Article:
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Fitness First

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Nicole Riche

on 30 January 2014

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Transcript of Fitness First

About the case

Fitness First
A case presented by:
Dylan Ellerman
Tyler Hood
Nicole Riche'
Brandon Trahan

The Course of Industry Evolution
Key Success Factors
Porter's Five Forces of Competition: Profit Potential
Industry Segmentation
Fitness First Ltd. conducts meeting to discuss capital expenditures over the next four years

Proposes expansion and upgrading aimed at maintaining and strengthening Fitness First’s leadership position

Want to ensure satisfactory return on investment

Began in 1993 as a single health and fitness club
In 1996 shares became available for purchase on London’s AIM market
AIM is the London Stock Exchange’s international market for smaller growing companies
With the funds raised, Fitness First began to expand rapidly
In 2011 Fitness First claimed to be one of the largest private health and fitness club operators with 474 clubs and 1.3 million members

About Fitness First

Health club chains became popular in the 1980’s and are associated with the rise of the “young professional” social and cultural group
Major contrast between “old gyms” and the “new health clubs”
Early entrants to the industry were typically start-ups which started as a single establishment and expanded with venture capital funds


Clubs differ in sophistication and luxury and in the range of equipment and services they offer
The typical pricing policy for health clubs is through annual membership contracts
An important source of profit for the industry was from consumers who signed up for memberships but used the club very little
Local authority owned gyms pressured private health clubs to lower membership fees

Facilities, Costs, and Pricing

During the financial crisis people saw health clubs as a luxury and not necessity
New club membership sales slowed
New clubs continued to grow
There has been a consolidation of the industry
Introduction of a new breed of low cost health club chains

Recent Developments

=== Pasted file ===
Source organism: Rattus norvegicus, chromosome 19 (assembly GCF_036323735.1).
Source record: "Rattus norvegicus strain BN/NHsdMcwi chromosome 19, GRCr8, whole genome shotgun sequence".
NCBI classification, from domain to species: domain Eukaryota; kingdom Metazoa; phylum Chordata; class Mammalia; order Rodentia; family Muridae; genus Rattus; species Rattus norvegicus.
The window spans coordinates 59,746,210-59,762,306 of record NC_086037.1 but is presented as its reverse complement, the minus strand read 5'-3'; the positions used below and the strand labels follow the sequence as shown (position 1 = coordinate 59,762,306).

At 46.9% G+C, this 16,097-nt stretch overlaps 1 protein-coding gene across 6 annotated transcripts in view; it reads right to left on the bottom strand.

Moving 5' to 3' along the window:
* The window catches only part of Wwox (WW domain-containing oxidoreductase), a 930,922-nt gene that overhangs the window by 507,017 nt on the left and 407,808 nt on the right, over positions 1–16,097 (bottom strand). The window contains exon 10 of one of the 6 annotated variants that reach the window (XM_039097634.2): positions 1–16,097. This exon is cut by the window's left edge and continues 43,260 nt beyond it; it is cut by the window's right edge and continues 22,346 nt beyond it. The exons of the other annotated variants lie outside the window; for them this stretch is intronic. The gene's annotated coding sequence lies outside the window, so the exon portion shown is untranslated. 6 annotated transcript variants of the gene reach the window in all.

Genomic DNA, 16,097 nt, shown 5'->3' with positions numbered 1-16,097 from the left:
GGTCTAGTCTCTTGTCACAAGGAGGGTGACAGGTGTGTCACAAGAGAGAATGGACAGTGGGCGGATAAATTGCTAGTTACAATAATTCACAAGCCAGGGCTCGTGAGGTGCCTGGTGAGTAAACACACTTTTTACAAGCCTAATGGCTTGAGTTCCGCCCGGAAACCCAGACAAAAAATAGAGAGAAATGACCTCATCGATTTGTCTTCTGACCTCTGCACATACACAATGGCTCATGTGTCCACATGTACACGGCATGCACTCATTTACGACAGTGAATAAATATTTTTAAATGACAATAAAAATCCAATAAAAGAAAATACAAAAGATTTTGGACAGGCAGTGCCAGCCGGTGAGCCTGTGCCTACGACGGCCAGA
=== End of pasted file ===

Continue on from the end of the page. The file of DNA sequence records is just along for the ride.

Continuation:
Horizontal factors
Competition from Substitutes
Competition from Entrants
Competition from Established Rivals

Vertical factors
Power of Suppliers
Power of Buyers

The Fitness Industry and
Porter’s Five Forces of Competition

Private Clubs
League Sports

Competition From Substitutes

Very High Threat of Entry
Modest Cost Barrier
Low Product Differentiation
Few Legal Barriers

Competition from Entrants

Product Differentiation
Ratio of Fixed to Variable Costs
Scale Economies

Competition from Established Rivals

Price Sensitivity
How much is too much?
Bargaining Power
How important are you to the gym?

Power of Buyers

Price Sensitivity
Quality of Equipment Critical
Bargaining Power
Many Buyers in Comparison

Power of Suppliers

Saturated Industry
Small Growth in Demand
High Price Competition
High Threat of Entry

Profit Potential

Segmentation Analysis
5 stages
1. Identify possible segmentation variables
2. Construct a segmentation matrix
3. Analyze segmentation attractiveness
4. Identify key success factors in each segment
5. Analyze the attraction of broad versus narrow scope

Fitness First’s Segmentation
Most attractive: income and age


Influencing Industry Evolution
Important for survival in industry
Stagnant demand
Low-cost offering essential
Buyout vs Starting from Scratch
Possible closures of existing facilities
Leaving full service branches in high income areas, perhaps offering limited access to patrons of low-cost subsidiary.
Sources of Competitive Advantage in an Industry
A firm must meet
1. Must supply what customers want to buy.
2. Firm must survive competition

Analysis of Demand
Who are our customers?
What are their needs?
How do they choose between competing offerings?
Analysis of Competition
What drives competition?
What are the main dimensions of competition?
How intense is the competition?
Fitness Industry Key Success Factors
The ability to offer commercial equipment at a reasonable price to consumers
Having many locations is possible if funds are available, otherwise choice of location is often endless
Easy to update what is offered and simple improvements/updates can be done to equipment as needed
Full transcript